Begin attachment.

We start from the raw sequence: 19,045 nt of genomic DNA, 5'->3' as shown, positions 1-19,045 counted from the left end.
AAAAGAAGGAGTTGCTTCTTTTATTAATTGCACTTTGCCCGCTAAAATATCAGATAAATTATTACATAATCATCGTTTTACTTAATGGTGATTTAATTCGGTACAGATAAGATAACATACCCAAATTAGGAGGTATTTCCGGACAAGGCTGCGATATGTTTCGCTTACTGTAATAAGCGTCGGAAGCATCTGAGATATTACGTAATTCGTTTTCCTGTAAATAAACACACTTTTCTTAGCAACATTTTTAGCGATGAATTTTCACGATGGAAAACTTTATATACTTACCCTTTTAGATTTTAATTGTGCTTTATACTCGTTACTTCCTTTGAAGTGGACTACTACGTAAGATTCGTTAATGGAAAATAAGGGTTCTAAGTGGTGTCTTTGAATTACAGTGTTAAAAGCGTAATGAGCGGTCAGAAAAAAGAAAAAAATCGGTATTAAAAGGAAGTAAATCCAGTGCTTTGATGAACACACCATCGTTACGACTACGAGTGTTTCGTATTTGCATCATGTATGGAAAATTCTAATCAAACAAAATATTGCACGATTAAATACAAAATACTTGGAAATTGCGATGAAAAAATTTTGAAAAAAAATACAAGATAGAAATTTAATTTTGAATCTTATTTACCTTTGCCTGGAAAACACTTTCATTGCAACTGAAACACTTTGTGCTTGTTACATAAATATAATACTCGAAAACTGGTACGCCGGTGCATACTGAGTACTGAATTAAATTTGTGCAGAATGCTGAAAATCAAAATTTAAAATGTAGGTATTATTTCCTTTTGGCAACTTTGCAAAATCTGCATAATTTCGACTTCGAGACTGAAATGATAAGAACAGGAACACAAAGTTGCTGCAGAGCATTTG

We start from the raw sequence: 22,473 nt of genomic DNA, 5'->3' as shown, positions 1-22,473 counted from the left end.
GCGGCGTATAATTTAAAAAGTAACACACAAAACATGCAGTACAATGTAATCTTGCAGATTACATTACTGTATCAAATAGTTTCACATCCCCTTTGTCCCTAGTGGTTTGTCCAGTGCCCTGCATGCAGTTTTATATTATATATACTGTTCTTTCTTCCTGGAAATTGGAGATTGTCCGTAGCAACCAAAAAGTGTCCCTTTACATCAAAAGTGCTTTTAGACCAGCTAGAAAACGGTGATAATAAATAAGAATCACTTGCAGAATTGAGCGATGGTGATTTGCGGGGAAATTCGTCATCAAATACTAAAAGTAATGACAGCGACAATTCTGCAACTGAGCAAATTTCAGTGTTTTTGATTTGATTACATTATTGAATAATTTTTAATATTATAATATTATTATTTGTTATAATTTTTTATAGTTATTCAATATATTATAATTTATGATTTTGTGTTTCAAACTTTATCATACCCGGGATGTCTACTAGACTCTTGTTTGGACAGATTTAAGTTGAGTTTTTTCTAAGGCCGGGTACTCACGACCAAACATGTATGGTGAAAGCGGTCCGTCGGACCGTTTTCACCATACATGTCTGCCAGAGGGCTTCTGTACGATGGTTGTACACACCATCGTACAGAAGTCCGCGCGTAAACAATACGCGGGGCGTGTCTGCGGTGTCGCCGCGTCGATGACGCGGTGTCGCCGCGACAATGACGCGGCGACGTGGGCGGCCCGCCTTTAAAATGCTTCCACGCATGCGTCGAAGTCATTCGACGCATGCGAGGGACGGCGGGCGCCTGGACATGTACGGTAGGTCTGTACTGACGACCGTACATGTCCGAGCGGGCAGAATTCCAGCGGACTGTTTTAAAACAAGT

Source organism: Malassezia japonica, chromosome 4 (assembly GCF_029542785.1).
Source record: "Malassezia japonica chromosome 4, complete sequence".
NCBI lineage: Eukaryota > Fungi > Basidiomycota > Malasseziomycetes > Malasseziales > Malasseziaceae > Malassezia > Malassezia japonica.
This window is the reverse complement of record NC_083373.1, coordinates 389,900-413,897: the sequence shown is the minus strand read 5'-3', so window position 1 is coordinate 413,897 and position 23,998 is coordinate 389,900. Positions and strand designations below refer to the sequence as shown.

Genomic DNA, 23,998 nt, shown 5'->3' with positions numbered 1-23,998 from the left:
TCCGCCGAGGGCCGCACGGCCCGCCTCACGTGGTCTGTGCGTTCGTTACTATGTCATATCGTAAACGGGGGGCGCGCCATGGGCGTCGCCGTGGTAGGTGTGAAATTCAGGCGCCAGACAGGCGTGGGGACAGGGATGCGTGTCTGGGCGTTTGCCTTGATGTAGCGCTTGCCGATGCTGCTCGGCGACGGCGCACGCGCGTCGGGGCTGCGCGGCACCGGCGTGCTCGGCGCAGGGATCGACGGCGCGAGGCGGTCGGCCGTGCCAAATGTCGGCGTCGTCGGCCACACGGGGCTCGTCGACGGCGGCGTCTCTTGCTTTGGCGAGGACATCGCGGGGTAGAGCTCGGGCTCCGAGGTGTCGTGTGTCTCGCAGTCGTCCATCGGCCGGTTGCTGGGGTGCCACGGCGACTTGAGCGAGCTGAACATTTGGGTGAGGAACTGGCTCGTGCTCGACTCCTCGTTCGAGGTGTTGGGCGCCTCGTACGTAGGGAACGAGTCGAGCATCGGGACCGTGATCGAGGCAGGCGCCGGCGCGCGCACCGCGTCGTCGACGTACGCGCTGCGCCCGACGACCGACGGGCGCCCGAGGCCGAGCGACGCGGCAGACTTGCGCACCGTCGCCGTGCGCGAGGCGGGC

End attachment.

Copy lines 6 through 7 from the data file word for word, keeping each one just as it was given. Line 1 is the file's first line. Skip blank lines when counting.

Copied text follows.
Source record: "Malassezia japonica chromosome 4, complete sequence".
NCBI lineage: Eukaryota > Fungi > Basidiomycota > Malasseziomycetes > Malasseziales > Malasseziaceae > Malassezia > Malassezia japonica.